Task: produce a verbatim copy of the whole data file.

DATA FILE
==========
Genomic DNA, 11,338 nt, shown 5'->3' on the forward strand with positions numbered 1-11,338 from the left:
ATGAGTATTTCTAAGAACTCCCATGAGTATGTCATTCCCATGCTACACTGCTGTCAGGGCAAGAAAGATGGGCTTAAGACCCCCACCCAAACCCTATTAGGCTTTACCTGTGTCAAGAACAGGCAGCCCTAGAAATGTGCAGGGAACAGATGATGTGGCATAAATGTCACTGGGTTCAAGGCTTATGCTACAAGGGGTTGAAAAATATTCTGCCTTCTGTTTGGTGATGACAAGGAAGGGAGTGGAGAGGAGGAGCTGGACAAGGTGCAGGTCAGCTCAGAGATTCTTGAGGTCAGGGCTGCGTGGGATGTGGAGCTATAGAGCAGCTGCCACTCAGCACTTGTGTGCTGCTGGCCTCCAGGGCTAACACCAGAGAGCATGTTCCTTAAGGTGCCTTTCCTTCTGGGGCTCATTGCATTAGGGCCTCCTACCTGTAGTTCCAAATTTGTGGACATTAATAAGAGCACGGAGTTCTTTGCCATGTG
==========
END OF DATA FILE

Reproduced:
Genomic DNA, 11,338 nt, shown 5'->3' on the forward strand with positions numbered 1-11,338 from the left:
ATGAGTATTTCTAAGAACTCCCATGAGTATGTCATTCCCATGCTACACTGCTGTCAGGGCAAGAAAGATGGGCTTAAGACCCCCACCCAAACCCTATTAGGCTTTACCTGTGTCAAGAACAGGCAGCCCTAGAAATGTGCAGGGAACAGATGATGTGGCATAAATGTCACTGGGTTCAAGGCTTATGCTACAAGGGGTTGAAAAATATTCTGCCTTCTGTTTGGTGATGACAAGGAAGGGAGTGGAGAGGAGGAGCTGGACAAGGTGCAGGTCAGCTCAGAGATTCTTGAGGTCAGGGCTGCGTGGGATGTGGAGCTATAGAGCAGCTGCCACTCAGCACTTGTGTGCTGCTGGCCTCCAGGGCTAACACCAGAGAGCATGTTCCTTAAGGTGCCTTTCCTTCTGGGGCTCATTGCATTAGGGCCTCCTACCTGTAGTTCCAAATTTGTGGACATTAATAAGAGCACGGAGTTCTTTGCCATGTG